Update of Charity Review of Gospel for Asia Australia; Are GFAA and GFA Related?

Earlier this year, Ted Sherwood did a charity review of Gospel for Asia Australia. Recently, he updated it. As a part of the update, Sherwood evaluates a rather amazing claim made by an Australian association of Christian ministries called Mission Interlink. In essence, Mission Interlink claims that GFA Australia is independent of GFA in the U.S.
While technically accurate, it is clear from the evidence Sherwood supplies that GFA Australia wouldn’t exist if there was no GFA in the states or in India.
About Mission Interlink’s position, Sherwood wrote:

GFAA is a member of Missions Interlink, the closest we have in Australia to the ECFA:

Member use of the Missions Interlink logo implies high standards of governance and financial accountability, giving the Christian public assurance of their integrity[iii].

On 27 August 2015 I sent a link to my review to the National Director, Pam Thyer, suggesting that GFAA was in breach of one or more of their standards. On 3 December 2015, in response to my suggestion that donors should be alerted to GFAA’s misrepresentation when soliciting donations, Pam said that she had discussed the matters I raised in the review with GFAA and had concluded that ‘they do not contravene the MI Standards’.

Sherwood disagrees and provides evidence that GFA Australia is indeed in violation of some MI standards.

Furthermore, it is incredible that MI sees GFAA as separate from GFA. The only real reason GFAA exists is as a conduit to GFA in India. GFAA is sending money to GFA in India in ways that may or may not align with donor intent. Donors in Australia should be aware that their donations may be used to purchase or develop for profit businesses under the control of Believers’ Church.

Complaint Filed Against Gospel For Asia Australia Over Funds Sent to India

Australia blogger Ted Sherwood has filed a complaint with the Australian Charities and Not-for Profits Commission regarding Gospel for Asia Australia’s contributions to India. Money GFAA claimed went to GFA in India also went to Believers’ Church.  Sherwood’s disclosure is in a footnote to a detailed analysis of GFAA’s financial reports.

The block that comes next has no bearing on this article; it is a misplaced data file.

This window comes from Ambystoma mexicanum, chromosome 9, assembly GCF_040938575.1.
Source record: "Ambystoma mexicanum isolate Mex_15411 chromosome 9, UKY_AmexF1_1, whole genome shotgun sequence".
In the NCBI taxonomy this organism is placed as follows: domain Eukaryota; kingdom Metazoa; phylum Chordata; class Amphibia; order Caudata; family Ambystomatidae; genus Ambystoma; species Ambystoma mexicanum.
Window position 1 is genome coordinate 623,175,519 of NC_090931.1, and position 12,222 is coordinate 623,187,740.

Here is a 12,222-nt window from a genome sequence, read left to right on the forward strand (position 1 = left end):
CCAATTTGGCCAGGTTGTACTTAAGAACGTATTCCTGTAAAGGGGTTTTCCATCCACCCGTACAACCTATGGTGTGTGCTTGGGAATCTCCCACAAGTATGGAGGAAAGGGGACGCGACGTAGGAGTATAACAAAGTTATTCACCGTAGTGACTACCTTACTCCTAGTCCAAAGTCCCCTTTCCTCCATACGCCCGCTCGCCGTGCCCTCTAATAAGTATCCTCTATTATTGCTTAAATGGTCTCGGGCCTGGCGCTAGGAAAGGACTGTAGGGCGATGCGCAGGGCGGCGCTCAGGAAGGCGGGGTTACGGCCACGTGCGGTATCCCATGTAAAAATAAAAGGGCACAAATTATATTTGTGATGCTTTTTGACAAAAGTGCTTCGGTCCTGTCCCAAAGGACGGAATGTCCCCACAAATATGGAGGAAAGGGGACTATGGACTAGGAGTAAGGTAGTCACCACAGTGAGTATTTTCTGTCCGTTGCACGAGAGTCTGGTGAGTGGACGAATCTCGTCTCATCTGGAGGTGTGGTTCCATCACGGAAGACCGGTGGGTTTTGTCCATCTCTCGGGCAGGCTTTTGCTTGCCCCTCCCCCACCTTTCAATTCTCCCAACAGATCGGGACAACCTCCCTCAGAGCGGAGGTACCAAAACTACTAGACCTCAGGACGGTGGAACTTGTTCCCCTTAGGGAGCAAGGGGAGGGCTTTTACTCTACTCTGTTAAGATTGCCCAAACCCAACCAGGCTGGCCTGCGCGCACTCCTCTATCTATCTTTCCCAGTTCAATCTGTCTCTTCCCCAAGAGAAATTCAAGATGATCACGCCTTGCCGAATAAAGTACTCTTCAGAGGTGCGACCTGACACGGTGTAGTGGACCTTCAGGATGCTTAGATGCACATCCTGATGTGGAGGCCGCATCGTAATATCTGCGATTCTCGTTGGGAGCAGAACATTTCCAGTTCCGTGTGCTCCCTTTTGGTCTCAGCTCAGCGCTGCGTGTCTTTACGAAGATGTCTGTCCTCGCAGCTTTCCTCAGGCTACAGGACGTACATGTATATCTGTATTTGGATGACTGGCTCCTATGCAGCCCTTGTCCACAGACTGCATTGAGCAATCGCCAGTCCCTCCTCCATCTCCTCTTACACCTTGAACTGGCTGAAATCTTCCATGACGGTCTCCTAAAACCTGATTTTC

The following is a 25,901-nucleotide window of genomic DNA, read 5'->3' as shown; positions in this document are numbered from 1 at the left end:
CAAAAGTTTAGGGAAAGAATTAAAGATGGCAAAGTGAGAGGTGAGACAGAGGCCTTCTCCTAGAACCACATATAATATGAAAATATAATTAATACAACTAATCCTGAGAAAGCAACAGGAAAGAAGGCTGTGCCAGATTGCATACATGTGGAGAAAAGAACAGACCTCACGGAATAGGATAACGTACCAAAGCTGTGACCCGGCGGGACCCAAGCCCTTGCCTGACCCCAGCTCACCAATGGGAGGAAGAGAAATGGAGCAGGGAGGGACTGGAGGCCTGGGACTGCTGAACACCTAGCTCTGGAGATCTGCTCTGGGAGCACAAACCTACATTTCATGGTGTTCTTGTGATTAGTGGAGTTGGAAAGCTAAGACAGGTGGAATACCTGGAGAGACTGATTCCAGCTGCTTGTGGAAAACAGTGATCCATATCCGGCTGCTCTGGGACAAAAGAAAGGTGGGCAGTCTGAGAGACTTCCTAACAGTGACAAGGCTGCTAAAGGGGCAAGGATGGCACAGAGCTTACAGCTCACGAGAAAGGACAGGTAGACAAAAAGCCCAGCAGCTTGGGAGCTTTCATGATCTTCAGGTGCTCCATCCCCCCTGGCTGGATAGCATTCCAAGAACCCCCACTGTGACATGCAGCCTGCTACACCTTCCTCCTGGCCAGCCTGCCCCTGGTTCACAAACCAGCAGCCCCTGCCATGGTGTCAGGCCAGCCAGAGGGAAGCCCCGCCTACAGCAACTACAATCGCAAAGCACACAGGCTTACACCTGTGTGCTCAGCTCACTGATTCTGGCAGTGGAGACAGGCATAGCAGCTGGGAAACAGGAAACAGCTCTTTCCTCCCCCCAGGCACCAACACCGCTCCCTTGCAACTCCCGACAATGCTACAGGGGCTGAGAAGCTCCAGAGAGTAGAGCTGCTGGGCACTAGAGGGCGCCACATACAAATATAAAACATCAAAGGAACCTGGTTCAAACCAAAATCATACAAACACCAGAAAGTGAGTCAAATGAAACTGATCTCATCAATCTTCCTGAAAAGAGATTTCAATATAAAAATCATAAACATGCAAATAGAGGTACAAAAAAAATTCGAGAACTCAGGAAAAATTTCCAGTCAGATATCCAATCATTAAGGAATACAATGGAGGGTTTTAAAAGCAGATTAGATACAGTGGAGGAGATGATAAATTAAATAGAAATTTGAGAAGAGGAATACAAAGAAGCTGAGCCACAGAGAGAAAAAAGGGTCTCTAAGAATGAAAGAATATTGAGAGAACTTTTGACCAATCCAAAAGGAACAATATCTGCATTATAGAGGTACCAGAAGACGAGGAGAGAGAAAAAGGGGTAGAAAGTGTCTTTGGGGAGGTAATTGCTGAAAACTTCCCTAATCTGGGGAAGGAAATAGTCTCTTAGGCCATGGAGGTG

In the analysis, Sherwood says:

I have confirmed, from Indian government records (go here and select the year and Kerala), that approximately $2.1 m arrived in India.

  • The expense recorded below is $2.2 m, but without the exact transfer dates and translation rates, I cannot be more accurate.
  • But, equally as important, the same records show that not all this $2.1 m was sent to Gospel for Asia as Monica says here – 52% went to Believers Church[x]

This is a similar issue in the American audit. GFA-US said they sent $58.5 million to GFA-India in 2013 but only $6 million showed up on records filed by GFA-India. Another $22.5 was sent to Believers’ Church and two other NGOs affiliated with BC.RelatedPartyGFAAudit2013
In his analysis, Sherwood raises many questions about the use of funds in India and how Australian donors can trust that their funds are being spent as intended. For instance, Australian donors aren’t told that a substantial portion of funds are being sent to Believers’ Church. Rather, GFAA says:
As with the U.S. audit, GFA doesn’t tell donors that the lion’s share of the donations actually go Believers’ Church. In India, GFA says it is “a community development arm of Believers’ Church.” Why is the role of Believers’ Church obscured?
There may be good reason to wonder if BC or GFA-India will spend funds as intended. BC and GFAI have faced scrutiny in India over use of funds with one Indian court asserting that 

It is not in dispute that substantial income of the assessee trust was not used by both the assessees for the purposes for which they were formed.

It is a huge red flag when audits and organization documents fail to include material information and when a court says an organization isn’t spending donation for the intended purpose. It is even more troubling when an organization refuses to comment or clear up what appears to be discrepancies in public records and their claims.